Unlike his fellow chief executive officers who rely on contract workers, Postmates’ Bastian Lehmann wants a push for improvement of workforce conditions. As workers’ demands for better pay and reasonable hours increase, the gig economy is under more scrutiny than ever.
In an essay published on Thursday, the co-founder and CEO highlighted why and how the on-demand industry has to start listening to its workers.
“We need a comprehensive approach that ends this confusion and empowers gig workers without taking away their flexibility or ability to innovate,” Lehmann wrote for CNN Business.
He goes on to mention California’s AB5 bill, which the state passed last week, and that companies like his should embrace it instead of fighting it.
“My fellow CEOs at Uber and Lyft have offered a different framework, with new benefits and protections for ride-share drivers,” he said, referring to the companies’ pushback against government regulations.
Instead of attempting to keep contracted workers operating under the current laws, German-born Lehmann wants to partner with lawmakers to provide fair wages and safer conditions. “Gig companies don’t have a long history of working with organized labor, but the way forward depends on us viewing unions as working partners, not sparring partners,” he said.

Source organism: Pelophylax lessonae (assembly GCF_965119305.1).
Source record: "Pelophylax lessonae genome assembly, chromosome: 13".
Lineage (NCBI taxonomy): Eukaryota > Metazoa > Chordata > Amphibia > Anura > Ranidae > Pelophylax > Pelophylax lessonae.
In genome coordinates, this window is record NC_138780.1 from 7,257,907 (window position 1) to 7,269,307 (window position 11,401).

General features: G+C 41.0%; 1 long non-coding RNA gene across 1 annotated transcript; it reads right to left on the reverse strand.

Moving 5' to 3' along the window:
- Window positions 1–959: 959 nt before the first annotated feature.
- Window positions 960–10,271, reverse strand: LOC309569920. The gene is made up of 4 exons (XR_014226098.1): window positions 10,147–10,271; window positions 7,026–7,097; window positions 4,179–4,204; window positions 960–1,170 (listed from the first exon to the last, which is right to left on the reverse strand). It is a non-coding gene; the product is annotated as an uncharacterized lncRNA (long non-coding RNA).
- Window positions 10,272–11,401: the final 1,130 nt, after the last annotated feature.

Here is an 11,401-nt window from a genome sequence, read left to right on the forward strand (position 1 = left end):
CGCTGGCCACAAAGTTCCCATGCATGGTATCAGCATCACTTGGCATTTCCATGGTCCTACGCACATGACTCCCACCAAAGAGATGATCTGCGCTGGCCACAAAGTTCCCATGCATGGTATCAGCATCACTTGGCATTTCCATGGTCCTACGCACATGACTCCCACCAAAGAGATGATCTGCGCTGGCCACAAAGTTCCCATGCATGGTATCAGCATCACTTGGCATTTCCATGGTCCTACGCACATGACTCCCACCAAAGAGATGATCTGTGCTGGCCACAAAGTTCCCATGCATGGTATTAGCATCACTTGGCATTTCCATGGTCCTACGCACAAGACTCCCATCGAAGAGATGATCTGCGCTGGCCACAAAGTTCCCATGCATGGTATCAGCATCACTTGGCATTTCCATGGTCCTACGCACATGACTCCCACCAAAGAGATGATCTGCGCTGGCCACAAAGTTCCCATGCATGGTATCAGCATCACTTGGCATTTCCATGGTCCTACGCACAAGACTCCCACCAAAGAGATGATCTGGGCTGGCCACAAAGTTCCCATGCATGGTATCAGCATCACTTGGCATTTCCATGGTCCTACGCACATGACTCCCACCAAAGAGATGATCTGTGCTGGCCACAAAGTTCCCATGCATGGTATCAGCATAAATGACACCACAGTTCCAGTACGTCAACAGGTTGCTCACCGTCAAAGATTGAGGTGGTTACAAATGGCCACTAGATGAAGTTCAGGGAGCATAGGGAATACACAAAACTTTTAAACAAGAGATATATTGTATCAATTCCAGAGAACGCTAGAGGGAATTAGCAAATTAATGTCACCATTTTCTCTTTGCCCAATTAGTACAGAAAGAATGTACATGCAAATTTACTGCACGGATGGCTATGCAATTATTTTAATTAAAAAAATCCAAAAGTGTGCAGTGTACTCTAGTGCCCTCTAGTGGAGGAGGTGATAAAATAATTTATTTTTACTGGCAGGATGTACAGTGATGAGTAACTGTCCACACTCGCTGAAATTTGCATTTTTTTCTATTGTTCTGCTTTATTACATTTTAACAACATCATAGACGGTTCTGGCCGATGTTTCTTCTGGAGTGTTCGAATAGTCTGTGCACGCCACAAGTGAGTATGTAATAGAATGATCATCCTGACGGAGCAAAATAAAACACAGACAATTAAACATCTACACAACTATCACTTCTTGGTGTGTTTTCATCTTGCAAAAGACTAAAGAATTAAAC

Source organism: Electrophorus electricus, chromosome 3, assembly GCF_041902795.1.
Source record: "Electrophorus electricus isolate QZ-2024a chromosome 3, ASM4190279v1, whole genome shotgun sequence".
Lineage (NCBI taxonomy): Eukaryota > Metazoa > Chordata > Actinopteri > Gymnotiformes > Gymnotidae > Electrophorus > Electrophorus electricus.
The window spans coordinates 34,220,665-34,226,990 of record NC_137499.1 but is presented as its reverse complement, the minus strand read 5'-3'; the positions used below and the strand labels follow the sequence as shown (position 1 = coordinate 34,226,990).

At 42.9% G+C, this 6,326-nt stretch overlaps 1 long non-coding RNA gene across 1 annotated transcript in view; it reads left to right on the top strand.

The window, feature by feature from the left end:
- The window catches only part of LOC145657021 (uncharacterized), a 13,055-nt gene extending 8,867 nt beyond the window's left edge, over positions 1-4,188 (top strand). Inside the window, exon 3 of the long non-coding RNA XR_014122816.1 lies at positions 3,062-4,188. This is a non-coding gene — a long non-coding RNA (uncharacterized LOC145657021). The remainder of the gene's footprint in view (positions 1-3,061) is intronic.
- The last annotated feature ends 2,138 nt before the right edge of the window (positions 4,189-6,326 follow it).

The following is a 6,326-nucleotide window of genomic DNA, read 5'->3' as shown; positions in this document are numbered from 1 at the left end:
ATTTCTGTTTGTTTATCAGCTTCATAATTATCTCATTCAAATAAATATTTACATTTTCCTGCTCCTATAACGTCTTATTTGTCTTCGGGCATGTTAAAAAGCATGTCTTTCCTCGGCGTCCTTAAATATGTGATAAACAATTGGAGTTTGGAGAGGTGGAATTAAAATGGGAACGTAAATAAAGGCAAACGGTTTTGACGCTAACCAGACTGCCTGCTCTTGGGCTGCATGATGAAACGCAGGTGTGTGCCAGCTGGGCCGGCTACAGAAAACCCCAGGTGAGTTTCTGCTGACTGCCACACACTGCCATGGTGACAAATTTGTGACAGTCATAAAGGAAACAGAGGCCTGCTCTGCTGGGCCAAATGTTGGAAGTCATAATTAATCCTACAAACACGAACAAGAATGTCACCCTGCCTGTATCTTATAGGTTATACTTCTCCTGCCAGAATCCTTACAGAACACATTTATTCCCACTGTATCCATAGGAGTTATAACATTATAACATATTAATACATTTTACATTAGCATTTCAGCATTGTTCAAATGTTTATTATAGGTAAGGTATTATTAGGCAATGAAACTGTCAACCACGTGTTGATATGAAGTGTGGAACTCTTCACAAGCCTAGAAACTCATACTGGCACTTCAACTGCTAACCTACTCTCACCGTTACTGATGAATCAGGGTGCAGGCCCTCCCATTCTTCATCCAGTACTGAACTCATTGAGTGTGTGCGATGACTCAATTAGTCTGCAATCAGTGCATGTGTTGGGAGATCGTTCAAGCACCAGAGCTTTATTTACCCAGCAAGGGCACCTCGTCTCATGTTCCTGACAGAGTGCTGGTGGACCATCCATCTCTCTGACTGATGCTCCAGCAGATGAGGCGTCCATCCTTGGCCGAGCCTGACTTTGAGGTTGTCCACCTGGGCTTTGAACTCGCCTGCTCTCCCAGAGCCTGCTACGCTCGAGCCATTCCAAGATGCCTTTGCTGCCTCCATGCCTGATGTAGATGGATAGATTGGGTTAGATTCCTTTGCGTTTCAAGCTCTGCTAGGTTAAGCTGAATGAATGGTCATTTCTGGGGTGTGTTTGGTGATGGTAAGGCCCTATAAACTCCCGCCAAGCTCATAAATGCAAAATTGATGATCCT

He also outlined several goals that the gig economy’s big players can set in order to sustain their business models while providing jobs. These objectives include actually listening to workers’ concerns, paying “at least” minimum wage and creating an industry-wide benefits fund that on-demand workers can access. Lastly, Lehmann stressed that regulators need to set unified federal, not just state, laws that cover gig economy workers.
The comments come amid Postmates’ road to go public this year, with the company looking to a future of further growth for its fleet of messengers.
“As the economy changes, so must the way we think about work. But the need for economic opportunity, security and flexibility will never go away. My fellow tech leaders have a choice to make,” Lehmann concluded. “Either we can resist calls for change and watch our industry fail to achieve its full potential, or we can step up and pursue a new deal that offers certainty and dignity for gig workers across America.”